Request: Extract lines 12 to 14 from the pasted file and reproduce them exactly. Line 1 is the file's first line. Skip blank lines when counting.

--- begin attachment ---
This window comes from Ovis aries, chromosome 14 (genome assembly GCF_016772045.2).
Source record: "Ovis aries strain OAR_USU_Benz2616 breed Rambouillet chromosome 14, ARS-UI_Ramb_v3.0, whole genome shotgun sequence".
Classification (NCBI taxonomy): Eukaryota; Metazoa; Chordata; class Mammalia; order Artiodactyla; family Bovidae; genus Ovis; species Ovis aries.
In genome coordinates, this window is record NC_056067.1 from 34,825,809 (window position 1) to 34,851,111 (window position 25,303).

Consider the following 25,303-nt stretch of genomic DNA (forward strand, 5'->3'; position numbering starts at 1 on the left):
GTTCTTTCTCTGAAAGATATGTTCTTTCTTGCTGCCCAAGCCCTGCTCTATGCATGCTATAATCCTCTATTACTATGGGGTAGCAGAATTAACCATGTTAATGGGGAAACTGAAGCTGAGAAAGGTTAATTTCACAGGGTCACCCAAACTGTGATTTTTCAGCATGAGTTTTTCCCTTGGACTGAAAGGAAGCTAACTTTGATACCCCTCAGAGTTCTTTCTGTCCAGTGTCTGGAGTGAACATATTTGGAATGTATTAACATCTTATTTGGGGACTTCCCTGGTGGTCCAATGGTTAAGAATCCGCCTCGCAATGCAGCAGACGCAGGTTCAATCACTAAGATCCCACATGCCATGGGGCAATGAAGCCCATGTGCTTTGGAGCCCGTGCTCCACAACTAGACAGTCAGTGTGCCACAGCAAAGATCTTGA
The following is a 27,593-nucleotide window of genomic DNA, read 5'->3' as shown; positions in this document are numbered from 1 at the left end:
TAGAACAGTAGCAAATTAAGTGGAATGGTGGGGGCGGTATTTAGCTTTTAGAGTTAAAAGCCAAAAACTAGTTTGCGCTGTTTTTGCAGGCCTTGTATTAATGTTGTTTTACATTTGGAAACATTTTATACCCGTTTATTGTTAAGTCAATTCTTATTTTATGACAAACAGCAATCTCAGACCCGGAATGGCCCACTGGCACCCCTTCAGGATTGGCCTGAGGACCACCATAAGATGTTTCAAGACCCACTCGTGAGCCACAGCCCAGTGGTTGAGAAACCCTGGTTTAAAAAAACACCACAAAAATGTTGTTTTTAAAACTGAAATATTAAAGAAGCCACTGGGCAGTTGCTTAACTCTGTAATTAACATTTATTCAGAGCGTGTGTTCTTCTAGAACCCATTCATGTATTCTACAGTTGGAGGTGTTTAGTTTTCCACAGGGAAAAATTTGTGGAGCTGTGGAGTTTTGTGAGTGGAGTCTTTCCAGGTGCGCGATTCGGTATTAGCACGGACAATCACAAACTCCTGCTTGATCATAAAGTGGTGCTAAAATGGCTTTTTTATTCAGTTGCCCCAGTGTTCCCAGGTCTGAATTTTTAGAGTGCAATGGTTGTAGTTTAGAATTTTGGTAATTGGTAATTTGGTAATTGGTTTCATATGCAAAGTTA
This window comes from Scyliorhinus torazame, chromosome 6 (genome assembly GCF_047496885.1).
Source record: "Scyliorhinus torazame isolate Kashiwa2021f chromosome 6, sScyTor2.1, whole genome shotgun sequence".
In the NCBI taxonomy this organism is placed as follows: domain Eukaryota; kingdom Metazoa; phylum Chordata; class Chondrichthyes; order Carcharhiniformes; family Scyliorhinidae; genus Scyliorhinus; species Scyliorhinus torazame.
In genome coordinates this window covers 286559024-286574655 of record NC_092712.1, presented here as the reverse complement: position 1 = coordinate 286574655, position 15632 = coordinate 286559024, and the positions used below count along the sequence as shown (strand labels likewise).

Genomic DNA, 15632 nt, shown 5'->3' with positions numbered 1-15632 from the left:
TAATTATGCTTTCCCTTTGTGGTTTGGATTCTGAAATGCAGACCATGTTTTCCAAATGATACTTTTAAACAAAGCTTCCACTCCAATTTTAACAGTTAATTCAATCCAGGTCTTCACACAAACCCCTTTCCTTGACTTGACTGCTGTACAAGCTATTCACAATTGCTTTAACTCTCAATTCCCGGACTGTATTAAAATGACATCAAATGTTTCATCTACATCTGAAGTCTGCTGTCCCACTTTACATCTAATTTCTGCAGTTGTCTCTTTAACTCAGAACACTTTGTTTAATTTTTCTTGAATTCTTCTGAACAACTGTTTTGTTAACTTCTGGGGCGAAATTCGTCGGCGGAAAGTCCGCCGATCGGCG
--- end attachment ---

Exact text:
In genome coordinates this window covers 286559024-286574655 of record NC_092712.1, presented here as the reverse complement: position 1 = coordinate 286574655, position 15632 = coordinate 286559024, and the positions used below count along the sequence as shown (strand labels likewise).

Genomic DNA, 15632 nt, shown 5'->3' with positions numbered 1-15632 from the left:
TAATTATGCTTTCCCTTTGTGGTTTGGATTCTGAAATGCAGACCATGTTTTCCAAATGATACTTTTAAACAAAGCTTCCACTCCAATTTTAACAGTTAATTCAATCCAGGTCTTCACACAAACCCCTTTCCTTGACTTGACTGCTGTACAAGCTATTCACAATTGCTTTAACTCTCAATTCCCGGACTGTATTAAAATGACATCAAATGTTTCATCTACATCTGAAGTCTGCTGTCCCACTTTACATCTAATTTCTGCAGTTGTCTCTTTAACTCAGAACACTTTGTTTAATTTTTCTTGAATTCTTCTGAACAACTGTTTTGTTAACTTCTGGGGCGAAATTCGTCGGCGGAAAGTCCGCCGATCGGCG